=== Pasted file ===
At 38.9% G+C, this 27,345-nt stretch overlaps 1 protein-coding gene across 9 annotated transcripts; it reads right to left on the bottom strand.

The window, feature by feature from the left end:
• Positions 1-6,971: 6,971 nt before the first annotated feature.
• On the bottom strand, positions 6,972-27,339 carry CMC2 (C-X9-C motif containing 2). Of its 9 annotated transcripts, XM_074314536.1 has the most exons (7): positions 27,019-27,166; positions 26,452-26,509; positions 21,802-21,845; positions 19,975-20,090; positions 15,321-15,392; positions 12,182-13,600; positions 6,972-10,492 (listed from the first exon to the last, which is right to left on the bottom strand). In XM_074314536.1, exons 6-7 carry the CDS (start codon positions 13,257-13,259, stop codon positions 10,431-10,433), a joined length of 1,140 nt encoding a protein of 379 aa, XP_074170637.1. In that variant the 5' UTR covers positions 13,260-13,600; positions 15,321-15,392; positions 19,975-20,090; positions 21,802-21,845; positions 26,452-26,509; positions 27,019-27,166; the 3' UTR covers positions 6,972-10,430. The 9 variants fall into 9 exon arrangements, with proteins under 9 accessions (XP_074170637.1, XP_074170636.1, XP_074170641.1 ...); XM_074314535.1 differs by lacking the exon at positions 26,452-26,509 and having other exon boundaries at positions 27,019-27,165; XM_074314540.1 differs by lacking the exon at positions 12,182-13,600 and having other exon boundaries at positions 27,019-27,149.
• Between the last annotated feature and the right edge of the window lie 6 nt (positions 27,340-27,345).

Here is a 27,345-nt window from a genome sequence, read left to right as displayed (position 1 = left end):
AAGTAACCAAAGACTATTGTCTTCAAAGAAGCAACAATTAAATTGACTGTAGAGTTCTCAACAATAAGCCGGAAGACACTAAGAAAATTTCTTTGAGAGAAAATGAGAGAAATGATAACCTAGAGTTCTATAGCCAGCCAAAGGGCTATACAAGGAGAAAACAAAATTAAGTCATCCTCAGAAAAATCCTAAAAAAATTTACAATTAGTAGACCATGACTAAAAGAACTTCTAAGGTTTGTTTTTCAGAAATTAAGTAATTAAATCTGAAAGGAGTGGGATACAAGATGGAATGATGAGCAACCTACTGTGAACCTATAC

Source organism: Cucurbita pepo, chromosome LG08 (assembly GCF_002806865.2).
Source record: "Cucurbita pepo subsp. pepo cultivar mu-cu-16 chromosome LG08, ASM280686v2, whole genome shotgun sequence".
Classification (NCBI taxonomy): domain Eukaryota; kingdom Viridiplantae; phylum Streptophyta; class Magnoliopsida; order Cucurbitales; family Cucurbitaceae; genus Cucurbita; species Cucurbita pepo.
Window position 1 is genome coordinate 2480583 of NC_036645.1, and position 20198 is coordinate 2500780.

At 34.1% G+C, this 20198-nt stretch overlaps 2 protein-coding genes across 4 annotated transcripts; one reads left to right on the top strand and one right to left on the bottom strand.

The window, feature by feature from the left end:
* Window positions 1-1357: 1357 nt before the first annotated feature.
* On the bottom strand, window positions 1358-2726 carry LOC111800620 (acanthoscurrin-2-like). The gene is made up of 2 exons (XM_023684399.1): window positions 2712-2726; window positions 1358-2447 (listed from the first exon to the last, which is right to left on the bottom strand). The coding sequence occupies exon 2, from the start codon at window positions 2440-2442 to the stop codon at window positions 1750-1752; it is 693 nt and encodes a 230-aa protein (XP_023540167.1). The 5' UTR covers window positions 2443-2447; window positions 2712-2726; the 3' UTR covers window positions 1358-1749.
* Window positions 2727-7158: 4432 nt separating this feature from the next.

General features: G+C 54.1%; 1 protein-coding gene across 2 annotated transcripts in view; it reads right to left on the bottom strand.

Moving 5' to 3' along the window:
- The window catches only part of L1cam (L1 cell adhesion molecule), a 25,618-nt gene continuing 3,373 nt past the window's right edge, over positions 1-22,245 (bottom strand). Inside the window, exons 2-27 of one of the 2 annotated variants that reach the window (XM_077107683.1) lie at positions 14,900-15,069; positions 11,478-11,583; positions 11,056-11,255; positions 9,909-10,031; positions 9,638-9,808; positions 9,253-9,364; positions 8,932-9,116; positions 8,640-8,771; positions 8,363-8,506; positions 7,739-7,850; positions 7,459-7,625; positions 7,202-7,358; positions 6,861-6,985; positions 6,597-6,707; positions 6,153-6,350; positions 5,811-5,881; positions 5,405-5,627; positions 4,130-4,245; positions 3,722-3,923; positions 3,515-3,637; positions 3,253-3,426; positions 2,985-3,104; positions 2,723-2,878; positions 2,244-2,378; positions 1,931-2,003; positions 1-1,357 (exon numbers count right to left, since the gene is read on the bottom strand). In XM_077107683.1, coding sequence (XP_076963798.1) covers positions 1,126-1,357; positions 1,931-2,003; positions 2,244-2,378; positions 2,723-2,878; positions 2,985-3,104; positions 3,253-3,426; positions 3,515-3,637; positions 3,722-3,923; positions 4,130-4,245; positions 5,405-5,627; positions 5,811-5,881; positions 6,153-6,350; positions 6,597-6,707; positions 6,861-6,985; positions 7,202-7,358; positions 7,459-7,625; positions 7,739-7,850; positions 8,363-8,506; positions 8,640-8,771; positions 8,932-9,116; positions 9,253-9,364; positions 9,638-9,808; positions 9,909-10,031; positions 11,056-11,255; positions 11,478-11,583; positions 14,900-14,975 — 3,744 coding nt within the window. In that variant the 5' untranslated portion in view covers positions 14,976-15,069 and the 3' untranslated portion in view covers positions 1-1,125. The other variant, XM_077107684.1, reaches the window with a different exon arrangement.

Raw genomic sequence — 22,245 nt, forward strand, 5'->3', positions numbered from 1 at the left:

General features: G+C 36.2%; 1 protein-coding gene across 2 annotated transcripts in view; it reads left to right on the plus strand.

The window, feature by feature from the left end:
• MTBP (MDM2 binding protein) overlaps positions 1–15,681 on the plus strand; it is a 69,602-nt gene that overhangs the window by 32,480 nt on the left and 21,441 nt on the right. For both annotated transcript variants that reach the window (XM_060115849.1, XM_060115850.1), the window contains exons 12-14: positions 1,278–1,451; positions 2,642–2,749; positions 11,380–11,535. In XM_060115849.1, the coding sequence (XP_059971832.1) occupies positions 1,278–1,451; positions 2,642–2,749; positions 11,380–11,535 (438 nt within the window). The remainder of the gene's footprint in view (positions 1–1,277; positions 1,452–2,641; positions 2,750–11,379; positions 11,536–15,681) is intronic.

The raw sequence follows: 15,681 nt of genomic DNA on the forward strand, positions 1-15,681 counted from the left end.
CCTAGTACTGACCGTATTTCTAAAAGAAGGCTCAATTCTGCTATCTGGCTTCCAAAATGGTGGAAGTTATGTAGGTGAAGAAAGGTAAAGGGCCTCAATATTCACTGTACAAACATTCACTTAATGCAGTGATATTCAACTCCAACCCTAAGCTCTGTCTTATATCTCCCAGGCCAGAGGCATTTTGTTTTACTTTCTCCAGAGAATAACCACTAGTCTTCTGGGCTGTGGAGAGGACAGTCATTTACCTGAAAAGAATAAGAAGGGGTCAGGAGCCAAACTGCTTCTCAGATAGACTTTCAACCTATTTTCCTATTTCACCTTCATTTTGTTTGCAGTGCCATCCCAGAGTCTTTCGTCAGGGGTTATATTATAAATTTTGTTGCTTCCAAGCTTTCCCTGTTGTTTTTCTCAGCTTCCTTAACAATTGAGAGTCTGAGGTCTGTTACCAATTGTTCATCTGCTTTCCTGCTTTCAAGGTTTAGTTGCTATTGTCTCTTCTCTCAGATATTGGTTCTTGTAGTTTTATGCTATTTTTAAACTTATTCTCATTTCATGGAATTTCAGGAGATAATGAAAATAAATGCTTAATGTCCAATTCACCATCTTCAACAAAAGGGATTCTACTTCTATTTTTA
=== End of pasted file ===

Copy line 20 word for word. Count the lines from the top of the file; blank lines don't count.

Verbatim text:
Raw genomic sequence — 22,245 nt, forward strand, 5'->3', positions numbered from 1 at the left: